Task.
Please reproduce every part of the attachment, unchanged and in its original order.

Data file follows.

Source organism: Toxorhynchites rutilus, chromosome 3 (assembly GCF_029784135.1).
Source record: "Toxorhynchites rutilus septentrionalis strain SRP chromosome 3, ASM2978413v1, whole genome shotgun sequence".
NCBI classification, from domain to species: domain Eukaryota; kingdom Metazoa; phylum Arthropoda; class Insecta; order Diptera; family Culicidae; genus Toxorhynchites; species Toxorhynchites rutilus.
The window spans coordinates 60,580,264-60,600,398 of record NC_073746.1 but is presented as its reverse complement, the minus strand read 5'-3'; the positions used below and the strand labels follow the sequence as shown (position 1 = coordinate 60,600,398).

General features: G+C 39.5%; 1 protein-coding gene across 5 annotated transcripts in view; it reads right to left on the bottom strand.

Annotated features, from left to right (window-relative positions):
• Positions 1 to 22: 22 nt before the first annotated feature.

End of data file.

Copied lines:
Source organism: Toxorhynchites rutilus, chromosome 3 (assembly GCF_029784135.1).
Source record: "Toxorhynchites rutilus septentrionalis strain SRP chromosome 3, ASM2978413v1, whole genome shotgun sequence".
NCBI classification, from domain to species: domain Eukaryota; kingdom Metazoa; phylum Arthropoda; class Insecta; order Diptera; family Culicidae; genus Toxorhynchites; species Toxorhynchites rutilus.
The window spans coordinates 60,580,264-60,600,398 of record NC_073746.1 but is presented as its reverse complement, the minus strand read 5'-3'; the positions used below and the strand labels follow the sequence as shown (position 1 = coordinate 60,600,398).

General features: G+C 39.5%; 1 protein-coding gene across 5 annotated transcripts in view; it reads right to left on the bottom strand.

Annotated features, from left to right (window-relative positions):
• Positions 1 to 22: 22 nt before the first annotated feature.